We are flirting with overnight freezing temperatures. Indeed, this morning I had to scrape the frost off the windows of the car before I went for a walk at the Portage. Today I will be draining as much water as I can store into empty vinegar gallon bottles, to be used in the now-heated birdbaths all winter.
And as the days get shorter and I see fewer birds… take fewer photographs… maybe I can start revisiting the reason why I started this blog in the first place: my fascination with bird song and the birds’ reactions to music. For the moment, I would like to share with you a funny incident I happened to record way back on August 29th. I was playing piano – I have been revisiting Schumann’s “Kinderszenen” – and perhaps that day it had become a bit of drudgery – I was likely distracted by the fact that my effective retirement date was 2 days off. In any event, I struck a wrong chord while playing the 9th piece of it (“Ritter vom Steckenpferd”) and my indoor crowd IMMEDIATELY let me know that was not acceptable. Which not only proves they were right, but also that they are always listening! Below is the clip. Enjoy. 🙂
I went to the Riverside trail on October 15. It was extremely cloudy and I had no idea what I could muster photographically under such conditions. I walked as far as I was going to go in one direction along the river and then turned back, and found a very green-looking warbler foraging low in front of me. When I got home to review my photographs, I could not for the life of me figure out what it was. I could only surmise what it wasn’t. The pale-looking eyebrow, the darker green primaries didn’t fit the Orange-crowned Warblers I was used to seeing.
After a good night’s sleep it occurred to me that perhaps the way to approach the bird’s identity was to look closely at the bill shape and size. Color and feather arrangement might seem changeable in a photograph but the bill shape would be constant. And that led me to thinking this was a Mourning Warbler.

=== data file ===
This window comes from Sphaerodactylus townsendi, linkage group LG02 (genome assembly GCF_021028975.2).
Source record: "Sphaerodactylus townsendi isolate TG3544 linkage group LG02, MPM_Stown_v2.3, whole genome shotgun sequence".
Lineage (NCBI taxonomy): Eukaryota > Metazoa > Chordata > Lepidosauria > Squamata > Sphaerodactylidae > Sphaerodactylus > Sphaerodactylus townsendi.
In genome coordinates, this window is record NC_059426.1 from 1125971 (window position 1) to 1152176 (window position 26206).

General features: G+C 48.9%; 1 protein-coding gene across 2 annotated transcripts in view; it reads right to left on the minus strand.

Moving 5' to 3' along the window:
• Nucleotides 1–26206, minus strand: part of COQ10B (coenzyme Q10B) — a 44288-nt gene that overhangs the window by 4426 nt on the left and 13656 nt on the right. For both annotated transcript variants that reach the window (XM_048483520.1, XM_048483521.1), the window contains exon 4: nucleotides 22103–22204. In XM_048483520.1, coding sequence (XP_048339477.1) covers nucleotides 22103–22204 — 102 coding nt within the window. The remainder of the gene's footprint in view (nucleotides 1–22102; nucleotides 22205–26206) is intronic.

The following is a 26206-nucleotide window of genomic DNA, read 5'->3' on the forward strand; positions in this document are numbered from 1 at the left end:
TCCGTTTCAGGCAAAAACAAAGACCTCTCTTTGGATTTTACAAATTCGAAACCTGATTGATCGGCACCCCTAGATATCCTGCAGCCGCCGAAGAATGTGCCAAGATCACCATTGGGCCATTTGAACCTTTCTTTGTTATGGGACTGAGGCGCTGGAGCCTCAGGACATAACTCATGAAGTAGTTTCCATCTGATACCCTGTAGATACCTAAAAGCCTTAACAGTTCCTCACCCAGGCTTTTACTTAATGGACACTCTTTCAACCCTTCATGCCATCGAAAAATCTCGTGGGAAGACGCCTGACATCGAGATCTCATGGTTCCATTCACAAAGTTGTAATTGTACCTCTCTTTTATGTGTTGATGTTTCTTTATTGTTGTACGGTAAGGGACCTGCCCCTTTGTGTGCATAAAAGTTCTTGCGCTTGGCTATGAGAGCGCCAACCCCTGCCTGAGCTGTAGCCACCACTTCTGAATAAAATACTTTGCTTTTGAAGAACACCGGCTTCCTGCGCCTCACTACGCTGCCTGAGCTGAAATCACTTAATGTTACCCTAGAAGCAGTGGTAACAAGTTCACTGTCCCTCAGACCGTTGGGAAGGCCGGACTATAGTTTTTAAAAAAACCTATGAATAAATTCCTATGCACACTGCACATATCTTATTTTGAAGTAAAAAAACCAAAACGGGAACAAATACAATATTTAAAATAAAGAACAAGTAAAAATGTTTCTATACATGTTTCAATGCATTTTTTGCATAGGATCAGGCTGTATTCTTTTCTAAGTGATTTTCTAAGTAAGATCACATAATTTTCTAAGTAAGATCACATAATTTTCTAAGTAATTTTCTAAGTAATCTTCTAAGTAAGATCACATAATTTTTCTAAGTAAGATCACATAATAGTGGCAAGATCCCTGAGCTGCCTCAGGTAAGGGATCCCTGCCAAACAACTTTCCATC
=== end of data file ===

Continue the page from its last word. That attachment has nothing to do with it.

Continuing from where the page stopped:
As it turned out, when I opened my copy of The Warbler Guide, I found one small photograph that exactly matched my bird. She is a first-year female Mourning Warbler. I was excited as it has been years since I’ve seen a Mourning Warbler altogether. I added some of my photos to my ebird report and made the email-generated Cook County Rare Bird Alert (“RBA”) – I guess she’s a little late making her way south.
A distant Northern Flicker accented the cloudy background.
I have really become familiar with Orange-crowned Warblers this fall. And while I’m looking at bill size and shape, this species has a distinctly small, sharply-pointed bill. Some photos of an Orange-crowned Warbler are below.
For comparison, below are some more photographs of the Mourning Warbler.
Fall is a good time for woodpeckers.
Fall is also a good time for squirrels and nuts…
I have really enjoyed seeing Great Blue Herons here.
And Great Egrets were present too.
Only Mallards are showing up in the waterfowl department.
There are always some Northern Cardinals but this was not a good day to capture one.
The other bird that made the RBA was the Gray-cheeked Thrush below.
Golden-crowned Kinglets have been fun to follow the past couple weeks.
The river looks a little fuller than it did. I envision being unable to do this trail when we start getting a lot of rain…
Here are a few more photographs of the Orange-crowned Warbler who was my best model.
Below is a female House Finch.
I thought the Great Blue Heron against the clouds was worth capturing.
One more of a Northern Flicker…